SOUTHAMPTON, UK — In a literal and perhaps metaphorical high point of the Futurist movement, Italian artist Fedele Azari staged the world’s first aerial ballet. It was 1920. The show came with its own manifesto, written by the aviator and scattered from the participating planes. Engines were fitted with sound modulators. Parachutist performers leapt from the sky. Planes were deemed to be the quickest way to reach an audience in the least time.
The British artist Tom Dale works at a time when speed has lost its innocence. His droll, modified objects and installations are less noisy than Azari’s. The key work in his new show, “Terminal Blue,” features only one plane and no manifesto. Instead, the aircraft will trail a color swatch of varying cerulean shades above the port city of Southampton. The day and time of this event will be advertised in the local paper, which will also print a copy of the color swatch so that readers can match their own free swatches to the spring sky. The stunt promises to come across as a decorating project, deflating the pomp of Azari and idealism of the early 20th century.
When not in use, the several-meters-long banner hangs in John Hansard Gallery on the leafy campus of Southampton University. Dale captions each color panel with the corporate poetry found in many a DIY store: “soft steel,” “calm crescent,” and “African daisy.” The artist has also branded the work with his name together with a crown logo at the tail end of the banner. You might reflect that a strong brand rather than a nimble aircraft is the quickest way to reach an audience in these overloaded times.
But without the help of the media, brands go nowhere. Dale also works with poster-sized carpets, cut to resemble newspapers, with missing strips representing headlines. Like the paint swatch, the front page is an instantly recognizable form. We don’t need the headlines; we know enough to make them up. “Green rules slap £50 on your ferry fare to France,” reads one of the work’s titles. These are the types of paper you would be better off wiping your feet on.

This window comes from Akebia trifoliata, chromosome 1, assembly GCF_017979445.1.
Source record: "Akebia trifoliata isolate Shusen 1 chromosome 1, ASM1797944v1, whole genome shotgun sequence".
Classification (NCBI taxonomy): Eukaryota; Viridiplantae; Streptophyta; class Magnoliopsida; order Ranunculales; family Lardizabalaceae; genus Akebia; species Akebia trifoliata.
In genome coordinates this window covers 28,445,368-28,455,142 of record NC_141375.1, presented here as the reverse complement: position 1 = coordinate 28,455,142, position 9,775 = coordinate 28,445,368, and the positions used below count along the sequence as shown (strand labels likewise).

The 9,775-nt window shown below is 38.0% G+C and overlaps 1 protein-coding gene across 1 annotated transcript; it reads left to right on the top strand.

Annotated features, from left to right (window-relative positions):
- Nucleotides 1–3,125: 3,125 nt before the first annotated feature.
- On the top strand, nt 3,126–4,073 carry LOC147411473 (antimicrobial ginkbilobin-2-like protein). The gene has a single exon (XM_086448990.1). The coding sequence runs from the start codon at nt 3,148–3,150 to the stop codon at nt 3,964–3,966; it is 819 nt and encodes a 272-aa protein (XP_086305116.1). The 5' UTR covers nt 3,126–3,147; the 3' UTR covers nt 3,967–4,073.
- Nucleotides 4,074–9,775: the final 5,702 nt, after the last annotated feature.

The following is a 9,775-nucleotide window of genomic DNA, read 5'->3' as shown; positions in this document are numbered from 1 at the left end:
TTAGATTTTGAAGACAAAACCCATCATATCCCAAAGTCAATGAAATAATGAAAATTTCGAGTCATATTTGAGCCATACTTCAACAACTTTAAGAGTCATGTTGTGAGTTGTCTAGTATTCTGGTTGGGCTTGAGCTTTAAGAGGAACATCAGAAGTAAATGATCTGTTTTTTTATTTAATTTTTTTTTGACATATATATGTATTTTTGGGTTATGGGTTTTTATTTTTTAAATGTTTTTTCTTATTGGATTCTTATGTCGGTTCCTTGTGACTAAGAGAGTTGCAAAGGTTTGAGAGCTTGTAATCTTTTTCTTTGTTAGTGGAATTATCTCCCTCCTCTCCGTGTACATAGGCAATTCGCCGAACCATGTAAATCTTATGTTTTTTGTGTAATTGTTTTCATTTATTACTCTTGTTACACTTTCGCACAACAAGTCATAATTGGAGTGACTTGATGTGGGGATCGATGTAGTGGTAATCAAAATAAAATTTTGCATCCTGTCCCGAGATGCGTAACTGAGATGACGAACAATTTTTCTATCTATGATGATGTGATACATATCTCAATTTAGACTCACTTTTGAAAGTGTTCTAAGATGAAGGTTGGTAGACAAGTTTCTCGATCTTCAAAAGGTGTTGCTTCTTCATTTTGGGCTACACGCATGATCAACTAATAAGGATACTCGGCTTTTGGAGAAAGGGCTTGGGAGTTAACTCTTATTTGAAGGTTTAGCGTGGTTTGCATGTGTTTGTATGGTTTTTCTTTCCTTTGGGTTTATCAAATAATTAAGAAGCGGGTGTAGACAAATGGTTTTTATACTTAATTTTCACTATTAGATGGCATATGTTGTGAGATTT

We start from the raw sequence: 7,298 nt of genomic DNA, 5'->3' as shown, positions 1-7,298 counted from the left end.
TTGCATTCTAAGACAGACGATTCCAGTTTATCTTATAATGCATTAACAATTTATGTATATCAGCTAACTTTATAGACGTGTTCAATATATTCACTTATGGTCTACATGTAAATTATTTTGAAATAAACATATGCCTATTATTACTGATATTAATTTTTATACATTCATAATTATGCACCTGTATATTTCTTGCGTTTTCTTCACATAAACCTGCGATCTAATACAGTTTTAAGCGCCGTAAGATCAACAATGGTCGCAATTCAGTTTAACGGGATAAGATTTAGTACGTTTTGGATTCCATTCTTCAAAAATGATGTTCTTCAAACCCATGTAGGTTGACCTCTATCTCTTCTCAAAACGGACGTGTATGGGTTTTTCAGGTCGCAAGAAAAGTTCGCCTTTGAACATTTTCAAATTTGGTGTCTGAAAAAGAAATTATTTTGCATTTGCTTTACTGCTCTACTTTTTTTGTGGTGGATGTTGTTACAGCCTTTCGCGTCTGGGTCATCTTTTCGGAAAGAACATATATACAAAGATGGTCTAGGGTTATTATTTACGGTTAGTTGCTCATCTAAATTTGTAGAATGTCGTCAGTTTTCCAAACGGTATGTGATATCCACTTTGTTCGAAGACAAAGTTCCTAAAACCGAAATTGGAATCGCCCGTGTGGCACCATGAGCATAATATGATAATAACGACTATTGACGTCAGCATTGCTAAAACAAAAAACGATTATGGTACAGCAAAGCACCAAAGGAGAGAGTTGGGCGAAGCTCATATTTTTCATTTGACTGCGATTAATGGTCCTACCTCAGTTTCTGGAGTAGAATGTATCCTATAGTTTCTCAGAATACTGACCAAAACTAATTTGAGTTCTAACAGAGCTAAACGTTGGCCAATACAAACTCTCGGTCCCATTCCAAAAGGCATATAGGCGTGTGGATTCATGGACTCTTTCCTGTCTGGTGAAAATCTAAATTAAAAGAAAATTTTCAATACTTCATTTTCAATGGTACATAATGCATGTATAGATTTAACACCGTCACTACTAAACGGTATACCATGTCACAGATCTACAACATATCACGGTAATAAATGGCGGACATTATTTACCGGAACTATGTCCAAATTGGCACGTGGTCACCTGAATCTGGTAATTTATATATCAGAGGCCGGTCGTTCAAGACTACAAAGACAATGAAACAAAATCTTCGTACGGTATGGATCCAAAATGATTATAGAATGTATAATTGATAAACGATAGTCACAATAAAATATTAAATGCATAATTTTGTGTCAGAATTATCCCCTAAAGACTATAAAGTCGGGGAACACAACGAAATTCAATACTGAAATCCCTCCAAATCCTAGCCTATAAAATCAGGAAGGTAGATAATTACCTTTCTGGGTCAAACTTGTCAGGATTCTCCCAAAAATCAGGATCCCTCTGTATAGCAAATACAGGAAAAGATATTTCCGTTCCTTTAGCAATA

There’s another study of failed communication in the dark form of a full-size garden conservatory coated in lacquer. Where there should be windows there are treacle-colored book spines. The usual pleasure associated with browsing a shelf of books — any shelf of books — is here frustrated by the translucent coating which seals them all in place. There’s a wine guide from 1988, an out-of-date film guide, and a selection of novels, some of which you might actually want to read. Bad luck. Dale once again translates a form of media into a form of objecthood.
“Exit Strategy” is a quintessential piece here. It features a wide hoop of copper piping which meets itself at the base where you find a redundant tap. It works as a visual joke. It frustrates our love of function. You might even say it provides a metaphor, or more likely a prop for thinking: is all contemporary art a similarly closed circuit? Is all thinking about art the turning of an unlikely tap? This is a resonant, if deadpan, piece.